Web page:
jQuery UI Replacement for alert()

The Javascript alert(message) is a simple one-liner to show a message on a web page. It uses a standard system dialog box to display the message. On a site where most other UI elements are built using jQuery UI it is more natural to display the alerts in the same style. Unfortunately there is no built in one-liner for displaying a simple alert in jQuery UI, but it is easy to add an own one.

This is a standard jQuery UI dialog displayed using one line of code. It follows the same theme as the rest of the jQuery UI widgets used on the site and it behaves like a normal modal dialog. The code used for displaying the dialog is $.alert("message", "title"), which is a jQuery extension I added with a few lines of code.

Adding the $.alert(message, title) Function

To add the $.alert(message, title) function a few lines of code are needed. You can put them in a separate file which is loaded after the jQuery and jQuery UI files or in an existing script file. The code should be placed directly in the file, not inside a document ready event handler.

$.extend({ alert: function (message, title) {
  $("<div></div>").dialog( {
    buttons: { "Ok": function () { $(this).dialog("close"); } },
    close: function (event, ui) { $(this).remove(); },
    resizable: false,
    title: title,
    modal: true
  1. Extend jQuery by adding a new alert function.
  2. Create a jQuery UI dialog on the fly, without using any existing element in the html code, through the "<div><div>" selector. The div is automatically inserted in the DOM in the end of the body.
  3. Add an Ok button which closes the dialog.
  4. Add a close event handler, which removes the div from the DOM. Without this, the DOM will get a hidden div added each time the dialog is shown.
  5. Disable resizing.
  6. Add the title.
  7. Make the dialog modal.
  8. Set the message text.
  • Pingback: Replace javascript confirm by jquery confirm | Technology & Programming Answers on 2013-10-31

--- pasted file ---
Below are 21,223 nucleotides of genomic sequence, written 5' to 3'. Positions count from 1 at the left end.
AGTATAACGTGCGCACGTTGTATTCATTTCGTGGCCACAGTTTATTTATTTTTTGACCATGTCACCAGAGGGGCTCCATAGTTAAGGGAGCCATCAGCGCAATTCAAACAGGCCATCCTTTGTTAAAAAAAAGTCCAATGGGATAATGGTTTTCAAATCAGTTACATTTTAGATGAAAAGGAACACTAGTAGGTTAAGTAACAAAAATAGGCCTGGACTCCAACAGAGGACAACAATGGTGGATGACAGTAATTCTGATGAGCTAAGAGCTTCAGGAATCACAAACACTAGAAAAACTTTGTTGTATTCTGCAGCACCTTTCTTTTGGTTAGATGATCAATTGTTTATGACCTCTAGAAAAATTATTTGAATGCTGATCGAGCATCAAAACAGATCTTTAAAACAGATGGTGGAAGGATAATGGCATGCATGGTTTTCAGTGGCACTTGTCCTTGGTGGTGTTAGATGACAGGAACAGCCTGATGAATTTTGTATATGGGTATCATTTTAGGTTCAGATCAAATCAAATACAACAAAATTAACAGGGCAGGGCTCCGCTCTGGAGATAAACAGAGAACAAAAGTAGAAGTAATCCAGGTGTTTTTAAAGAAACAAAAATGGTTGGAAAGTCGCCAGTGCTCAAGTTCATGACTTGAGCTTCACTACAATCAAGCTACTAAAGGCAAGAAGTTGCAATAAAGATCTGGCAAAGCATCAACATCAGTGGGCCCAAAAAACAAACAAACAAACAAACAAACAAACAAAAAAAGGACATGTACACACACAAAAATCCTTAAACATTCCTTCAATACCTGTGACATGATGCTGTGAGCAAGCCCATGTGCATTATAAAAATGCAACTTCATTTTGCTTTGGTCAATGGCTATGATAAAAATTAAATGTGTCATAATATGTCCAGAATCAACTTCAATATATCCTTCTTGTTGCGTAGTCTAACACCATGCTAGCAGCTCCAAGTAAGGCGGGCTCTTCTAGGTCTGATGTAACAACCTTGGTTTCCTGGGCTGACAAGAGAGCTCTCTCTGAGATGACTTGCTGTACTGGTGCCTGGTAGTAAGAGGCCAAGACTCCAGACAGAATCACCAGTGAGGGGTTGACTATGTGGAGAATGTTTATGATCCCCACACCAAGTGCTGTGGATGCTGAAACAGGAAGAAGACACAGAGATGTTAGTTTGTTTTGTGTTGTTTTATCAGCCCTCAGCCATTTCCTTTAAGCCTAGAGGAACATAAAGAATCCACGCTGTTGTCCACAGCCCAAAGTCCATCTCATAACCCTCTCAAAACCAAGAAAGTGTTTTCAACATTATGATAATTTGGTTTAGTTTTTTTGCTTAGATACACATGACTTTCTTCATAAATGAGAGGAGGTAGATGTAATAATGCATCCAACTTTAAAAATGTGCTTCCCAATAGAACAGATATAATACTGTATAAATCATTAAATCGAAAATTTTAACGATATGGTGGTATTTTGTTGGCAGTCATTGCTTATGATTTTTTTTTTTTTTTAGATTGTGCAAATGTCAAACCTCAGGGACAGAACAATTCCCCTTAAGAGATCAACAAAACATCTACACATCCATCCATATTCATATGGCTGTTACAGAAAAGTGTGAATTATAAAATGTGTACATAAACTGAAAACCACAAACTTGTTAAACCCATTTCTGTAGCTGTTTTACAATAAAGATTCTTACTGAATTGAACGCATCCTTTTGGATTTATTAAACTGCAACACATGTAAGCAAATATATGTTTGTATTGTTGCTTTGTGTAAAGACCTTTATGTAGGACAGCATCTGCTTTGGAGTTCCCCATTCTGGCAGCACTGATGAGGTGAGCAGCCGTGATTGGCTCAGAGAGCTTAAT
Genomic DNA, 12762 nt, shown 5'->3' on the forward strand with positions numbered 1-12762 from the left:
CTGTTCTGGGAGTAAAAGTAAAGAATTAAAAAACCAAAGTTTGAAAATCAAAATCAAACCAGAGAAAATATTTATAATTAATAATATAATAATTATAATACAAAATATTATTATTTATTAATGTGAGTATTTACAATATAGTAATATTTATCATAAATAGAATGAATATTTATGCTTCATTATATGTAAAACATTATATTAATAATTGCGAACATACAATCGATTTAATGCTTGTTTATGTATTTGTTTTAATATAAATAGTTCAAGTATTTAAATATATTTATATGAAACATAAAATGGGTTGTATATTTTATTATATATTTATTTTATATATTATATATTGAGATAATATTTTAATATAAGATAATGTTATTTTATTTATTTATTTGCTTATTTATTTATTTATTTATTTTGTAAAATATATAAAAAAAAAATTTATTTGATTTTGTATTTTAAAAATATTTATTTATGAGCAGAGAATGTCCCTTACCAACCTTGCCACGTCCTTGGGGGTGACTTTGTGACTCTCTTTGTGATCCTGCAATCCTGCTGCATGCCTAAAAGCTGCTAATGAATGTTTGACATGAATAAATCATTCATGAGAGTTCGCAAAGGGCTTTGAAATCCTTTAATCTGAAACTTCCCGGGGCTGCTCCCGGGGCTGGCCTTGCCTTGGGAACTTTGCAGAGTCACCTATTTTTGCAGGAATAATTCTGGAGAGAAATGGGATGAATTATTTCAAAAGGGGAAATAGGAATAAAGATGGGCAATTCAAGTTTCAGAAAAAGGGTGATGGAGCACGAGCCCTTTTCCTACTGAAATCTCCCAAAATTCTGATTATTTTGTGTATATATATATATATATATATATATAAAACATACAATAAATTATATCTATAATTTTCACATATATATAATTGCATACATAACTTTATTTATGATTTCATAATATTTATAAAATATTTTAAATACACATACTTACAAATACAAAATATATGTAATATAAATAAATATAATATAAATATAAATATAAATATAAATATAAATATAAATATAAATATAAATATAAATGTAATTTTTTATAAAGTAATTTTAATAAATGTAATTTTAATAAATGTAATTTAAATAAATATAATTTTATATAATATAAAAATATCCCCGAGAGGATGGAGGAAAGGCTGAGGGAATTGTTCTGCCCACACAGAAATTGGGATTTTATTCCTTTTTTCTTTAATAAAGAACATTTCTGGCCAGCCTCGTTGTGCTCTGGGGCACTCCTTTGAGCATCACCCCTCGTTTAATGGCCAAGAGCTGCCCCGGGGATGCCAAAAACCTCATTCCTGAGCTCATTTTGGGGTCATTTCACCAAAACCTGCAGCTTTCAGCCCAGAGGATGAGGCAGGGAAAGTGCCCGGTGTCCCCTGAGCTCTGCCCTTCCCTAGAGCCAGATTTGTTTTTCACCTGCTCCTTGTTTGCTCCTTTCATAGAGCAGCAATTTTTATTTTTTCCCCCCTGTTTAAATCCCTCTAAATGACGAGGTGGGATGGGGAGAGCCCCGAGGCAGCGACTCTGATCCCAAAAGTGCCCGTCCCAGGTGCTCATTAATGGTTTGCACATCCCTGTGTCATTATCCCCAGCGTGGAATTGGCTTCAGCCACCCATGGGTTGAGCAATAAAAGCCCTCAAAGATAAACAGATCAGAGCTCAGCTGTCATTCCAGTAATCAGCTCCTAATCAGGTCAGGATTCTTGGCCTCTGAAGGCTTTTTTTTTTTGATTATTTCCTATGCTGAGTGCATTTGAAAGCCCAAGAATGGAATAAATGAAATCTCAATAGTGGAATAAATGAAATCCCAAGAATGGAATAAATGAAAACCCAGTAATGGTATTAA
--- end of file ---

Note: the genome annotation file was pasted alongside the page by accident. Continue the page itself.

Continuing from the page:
• Albin Sunnanbo on 2012-09-20

    The confirm dialog is a little bit more tricky since it is a blocking call.
    However if you can accept passing the OK action as function instead of checking the return value you can simply rewrite the above dialog as:

    // Create a jquery style modal confirm dialog
    // Usage:
    //    $.confirm(
    //        "message",
    //        "title",
    //        function() { /* Ok action here*/
    //        });
        confirm: function(message, title, okAction) {
                // Remove the closing 'X' from the dialog
                open: function(event, ui) { $(".ui-dialog-titlebar-close").hide(); }, 
                buttons: {
                    "Ok": function() {
                    "Cancel": function() {
                close: function(event, ui) { $(this).remove(); },
                resizable: false,
                title: title,
                modal: true

    • Márlon on 2013-06-04

      Very nice the function, but I have a problem and not find any clue to solve.
      When the confirm dialog box open, its open at the click position. Can you help me?

    • Nandan Rai on 2015-11-06

      Nice extension, but how can use asp.net button and show message without using alert function.

      • Anders Abel on 2015-11-15

        Everything described in this post is client side JavaScript. If you’re using web forms (which i assume when you write “asp.net button”), you should create a plain

  • Jamie Pezone on 2013-02-08

    Nice tutorial. Thought you’d be interested to see the code i use for this as it allows you to use the standard JavaScript call alert to display the message.